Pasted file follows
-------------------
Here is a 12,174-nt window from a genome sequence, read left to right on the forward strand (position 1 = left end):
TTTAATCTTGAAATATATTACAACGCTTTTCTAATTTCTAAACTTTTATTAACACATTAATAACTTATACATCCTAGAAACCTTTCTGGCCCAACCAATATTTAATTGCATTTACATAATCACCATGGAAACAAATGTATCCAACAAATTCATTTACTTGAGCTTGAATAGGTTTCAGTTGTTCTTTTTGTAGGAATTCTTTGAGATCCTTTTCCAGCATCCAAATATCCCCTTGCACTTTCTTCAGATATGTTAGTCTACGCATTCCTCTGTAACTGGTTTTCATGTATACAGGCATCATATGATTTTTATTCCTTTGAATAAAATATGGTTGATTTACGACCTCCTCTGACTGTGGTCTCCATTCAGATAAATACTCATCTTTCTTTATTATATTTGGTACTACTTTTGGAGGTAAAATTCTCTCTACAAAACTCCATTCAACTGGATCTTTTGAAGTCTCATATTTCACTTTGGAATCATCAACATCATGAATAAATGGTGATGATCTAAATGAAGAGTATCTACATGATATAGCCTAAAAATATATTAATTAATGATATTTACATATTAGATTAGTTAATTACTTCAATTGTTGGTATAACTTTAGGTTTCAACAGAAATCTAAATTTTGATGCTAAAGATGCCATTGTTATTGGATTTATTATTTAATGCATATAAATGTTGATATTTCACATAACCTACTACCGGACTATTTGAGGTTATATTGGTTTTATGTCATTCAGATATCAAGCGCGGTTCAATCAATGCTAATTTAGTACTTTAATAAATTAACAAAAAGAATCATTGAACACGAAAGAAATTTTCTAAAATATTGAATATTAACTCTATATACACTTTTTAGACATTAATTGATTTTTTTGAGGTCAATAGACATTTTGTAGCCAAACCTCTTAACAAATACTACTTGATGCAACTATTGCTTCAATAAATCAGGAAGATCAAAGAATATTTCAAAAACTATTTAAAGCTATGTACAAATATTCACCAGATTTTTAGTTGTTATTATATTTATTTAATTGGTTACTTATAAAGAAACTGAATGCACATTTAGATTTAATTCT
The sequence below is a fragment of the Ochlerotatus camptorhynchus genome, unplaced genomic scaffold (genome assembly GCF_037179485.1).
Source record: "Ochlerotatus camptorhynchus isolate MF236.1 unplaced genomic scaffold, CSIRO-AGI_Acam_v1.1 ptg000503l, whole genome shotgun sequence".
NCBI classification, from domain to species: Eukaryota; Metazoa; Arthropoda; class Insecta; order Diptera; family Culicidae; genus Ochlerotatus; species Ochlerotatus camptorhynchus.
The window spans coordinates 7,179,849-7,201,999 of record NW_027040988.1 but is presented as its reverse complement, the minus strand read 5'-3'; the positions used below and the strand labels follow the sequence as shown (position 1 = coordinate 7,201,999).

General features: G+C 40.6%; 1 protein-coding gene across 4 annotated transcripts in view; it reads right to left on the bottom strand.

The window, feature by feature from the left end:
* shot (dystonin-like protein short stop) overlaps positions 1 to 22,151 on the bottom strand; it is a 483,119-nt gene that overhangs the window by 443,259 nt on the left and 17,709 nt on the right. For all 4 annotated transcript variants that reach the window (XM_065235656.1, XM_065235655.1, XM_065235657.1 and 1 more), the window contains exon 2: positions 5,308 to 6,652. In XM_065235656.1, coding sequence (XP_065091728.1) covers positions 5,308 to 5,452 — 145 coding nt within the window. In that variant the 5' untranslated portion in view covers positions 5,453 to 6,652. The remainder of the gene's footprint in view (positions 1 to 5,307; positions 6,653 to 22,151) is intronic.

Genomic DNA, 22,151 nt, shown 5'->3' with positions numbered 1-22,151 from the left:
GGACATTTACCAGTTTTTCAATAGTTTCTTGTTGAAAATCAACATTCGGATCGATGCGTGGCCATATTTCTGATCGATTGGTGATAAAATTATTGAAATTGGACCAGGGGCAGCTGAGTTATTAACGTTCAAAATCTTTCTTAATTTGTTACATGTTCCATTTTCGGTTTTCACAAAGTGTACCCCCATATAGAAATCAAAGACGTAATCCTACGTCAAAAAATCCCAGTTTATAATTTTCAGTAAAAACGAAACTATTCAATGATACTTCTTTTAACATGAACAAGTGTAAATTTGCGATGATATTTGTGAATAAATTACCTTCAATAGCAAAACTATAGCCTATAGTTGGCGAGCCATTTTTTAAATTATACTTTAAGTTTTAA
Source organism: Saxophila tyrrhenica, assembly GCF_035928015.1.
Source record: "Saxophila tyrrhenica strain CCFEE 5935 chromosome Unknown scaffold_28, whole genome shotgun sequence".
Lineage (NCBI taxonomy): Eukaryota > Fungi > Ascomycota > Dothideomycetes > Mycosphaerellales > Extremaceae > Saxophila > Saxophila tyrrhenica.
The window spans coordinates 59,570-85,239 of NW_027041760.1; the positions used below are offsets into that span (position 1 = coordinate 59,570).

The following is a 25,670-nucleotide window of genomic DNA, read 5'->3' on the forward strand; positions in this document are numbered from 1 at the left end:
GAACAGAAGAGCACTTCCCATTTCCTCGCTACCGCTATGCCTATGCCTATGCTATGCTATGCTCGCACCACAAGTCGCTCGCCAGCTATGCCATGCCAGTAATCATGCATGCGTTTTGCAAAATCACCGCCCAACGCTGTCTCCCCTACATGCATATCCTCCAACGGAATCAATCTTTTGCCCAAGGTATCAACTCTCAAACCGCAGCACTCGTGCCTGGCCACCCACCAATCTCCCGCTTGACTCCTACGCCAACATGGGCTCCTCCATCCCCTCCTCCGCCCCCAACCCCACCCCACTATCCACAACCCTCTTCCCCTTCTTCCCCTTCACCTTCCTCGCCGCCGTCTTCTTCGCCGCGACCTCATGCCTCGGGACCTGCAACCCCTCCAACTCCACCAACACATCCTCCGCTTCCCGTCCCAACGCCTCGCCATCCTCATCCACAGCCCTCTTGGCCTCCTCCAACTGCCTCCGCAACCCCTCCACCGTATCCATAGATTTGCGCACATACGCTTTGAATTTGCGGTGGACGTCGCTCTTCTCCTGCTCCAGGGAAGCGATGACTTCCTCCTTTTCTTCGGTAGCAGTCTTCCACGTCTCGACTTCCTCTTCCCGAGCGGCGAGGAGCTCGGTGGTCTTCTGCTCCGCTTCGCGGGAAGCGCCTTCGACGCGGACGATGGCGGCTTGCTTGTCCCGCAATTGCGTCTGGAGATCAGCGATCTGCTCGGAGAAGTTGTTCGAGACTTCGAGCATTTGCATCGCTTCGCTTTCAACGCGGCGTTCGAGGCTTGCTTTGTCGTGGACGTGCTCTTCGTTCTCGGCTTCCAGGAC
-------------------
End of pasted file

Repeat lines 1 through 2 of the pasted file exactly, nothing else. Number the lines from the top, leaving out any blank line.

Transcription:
Here is a 12,174-nt window from a genome sequence, read left to right on the forward strand (position 1 = left end):
TTTAATCTTGAAATATATTACAACGCTTTTCTAATTTCTAAACTTTTATTAACACATTAATAACTTATACATCCTAGAAACCTTTCTGGCCCAACCAATATTTAATTGCATTTACATAATCACCATGGAAACAAATGTATCCAACAAATTCATTTACTTGAGCTTGAATAGGTTTCAGTTGTTCTTTTTGTAGGAATTCTTTGAGATCCTTTTCCAGCATCCAAATATCCCCTTGCACTTTCTTCAGATATGTTAGTCTACGCATTCCTCTGTAACTGGTTTTCATGTATACAGGCATCATATGATTTTTATTCCTTTGAATAAAATATGGTTGATTTACGACCTCCTCTGACTGTGGTCTCCATTCAGATAAATACTCATCTTTCTTTATTATATTTGGTACTACTTTTGGAGGTAAAATTCTCTCTACAAAACTCCATTCAACTGGATCTTTTGAAGTCTCATATTTCACTTTGGAATCATCAACATCATGAATAAATGGTGATGATCTAAATGAAGAGTATCTACATGATATAGCCTAAAAATATATTAATTAATGATATTTACATATTAGATTAGTTAATTACTTCAATTGTTGGTATAACTTTAGGTTTCAACAGAAATCTAAATTTTGATGCTAAAGATGCCATTGTTATTGGATTTATTATTTAATGCATATAAATGTTGATATTTCACATAACCTACTACCGGACTATTTGAGGTTATATTGGTTTTATGTCATTCAGATATCAAGCGCGGTTCAATCAATGCTAATTTAGTACTTTAATAAATTAACAAAAAGAATCATTGAACACGAAAGAAATTTTCTAAAATATTGAATATTAACTCTATATACACTTTTTAGACATTAATTGATTTTTTTGAGGTCAATAGACATTTTGTAGCCAAACCTCTTAACAAATACTACTTGATGCAACTATTGCTTCAATAAATCAGGAAGATCAAAGAATATTTCAAAAACTATTTAAAGCTATGTACAAATATTCACCAGATTTTTAGTTGTTATTATATTTATTTAATTGGTTACTTATAAAGAAACTGAATGCACATTTAGATTTAATTCT